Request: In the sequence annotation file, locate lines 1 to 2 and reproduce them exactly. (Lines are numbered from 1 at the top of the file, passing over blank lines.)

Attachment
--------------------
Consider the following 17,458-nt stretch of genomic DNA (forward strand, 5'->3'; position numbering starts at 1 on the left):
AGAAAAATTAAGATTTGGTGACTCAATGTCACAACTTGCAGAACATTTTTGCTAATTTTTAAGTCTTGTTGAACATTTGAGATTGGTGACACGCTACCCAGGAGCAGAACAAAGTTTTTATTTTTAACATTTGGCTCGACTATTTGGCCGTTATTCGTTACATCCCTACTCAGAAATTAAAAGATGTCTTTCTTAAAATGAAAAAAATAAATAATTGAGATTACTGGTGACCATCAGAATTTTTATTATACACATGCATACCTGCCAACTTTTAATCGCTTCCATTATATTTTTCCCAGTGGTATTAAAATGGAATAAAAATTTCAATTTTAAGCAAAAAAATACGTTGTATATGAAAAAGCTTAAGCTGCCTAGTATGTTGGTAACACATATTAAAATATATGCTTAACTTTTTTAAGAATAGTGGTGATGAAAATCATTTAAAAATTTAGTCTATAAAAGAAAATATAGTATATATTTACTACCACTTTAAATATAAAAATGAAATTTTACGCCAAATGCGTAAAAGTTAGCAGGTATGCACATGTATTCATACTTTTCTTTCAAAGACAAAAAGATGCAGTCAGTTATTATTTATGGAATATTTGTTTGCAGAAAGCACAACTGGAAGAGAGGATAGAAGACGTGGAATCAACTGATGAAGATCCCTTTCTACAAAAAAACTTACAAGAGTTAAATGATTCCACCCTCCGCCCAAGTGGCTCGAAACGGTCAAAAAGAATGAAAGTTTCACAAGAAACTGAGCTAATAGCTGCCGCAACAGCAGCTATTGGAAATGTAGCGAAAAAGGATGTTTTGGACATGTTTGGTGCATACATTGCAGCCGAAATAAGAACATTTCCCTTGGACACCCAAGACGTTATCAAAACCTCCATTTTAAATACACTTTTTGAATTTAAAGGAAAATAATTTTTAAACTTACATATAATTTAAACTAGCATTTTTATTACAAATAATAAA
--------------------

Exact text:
Consider the following 17,458-nt stretch of genomic DNA (forward strand, 5'->3'; position numbering starts at 1 on the left):
AGAAAAATTAAGATTTGGTGACTCAATGTCACAACTTGCAGAACATTTTTGCTAATTTTTAAGTCTTGTTGAACATTTGAGATTGGTGACACGCTACCCAGGAGCAGAACAAAGTTTTTATTTTTAACATTTGGCTCGACTATTTGGCCGTTATTCGTTACATCCCTACTCAGAAATTAAAAGATGTCTTTCTTAAAATGAAAAAAATAAATAATTGAGATTACTGGTGACCATCAGAATTTTTATTATACACATGCATACCTGCCAACTTTTAATCGCTTCCATTATATTTTTCCCAGTGGTATTAAAATGGAATAAAAATTTCAATTTTAAGCAAAAAAATACGTTGTATATGAAAAAGCTTAAGCTGCCTAGTATGTTGGTAACACATATTAAAATATATGCTTAACTTTTTTAAGAATAGTGGTGATGAAAATCATTTAAAAATTTAGTCTATAAAAGAAAATATAGTATATATTTACTACCACTTTAAATATAAAAATGAAATTTTACGCCAAATGCGTAAAAGTTAGCAGGTATGCACATGTATTCATACTTTTCTTTCAAAGACAAAAAGATGCAGTCAGTTATTATTTATGGAATATTTGTTTGCAGAAAGCACAACTGGAAGAGAGGATAGAAGACGTGGAATCAACTGATGAAGATCCCTTTCTACAAAAAAACTTACAAGAGTTAAATGATTCCACCCTCCGCCCAAGTGGCTCGAAACGGTCAAAAAGAATGAAAGTTTCACAAGAAACTGAGCTAATAGCTGCCGCAACAGCAGCTATTGGAAATGTAGCGAAAAAGGATGTTTTGGACATGTTTGGTGCATACATTGCAGCCGAAATAAGAACATTTCCCTTGGACACCCAAGACGTTATCAAAACCTCCATTTTAAATACACTTTTTGAATTTAAAGGAAAATAATTTTTAAACTTACATATAATTTAAACTAGCATTTTTATTACAAATAATAAA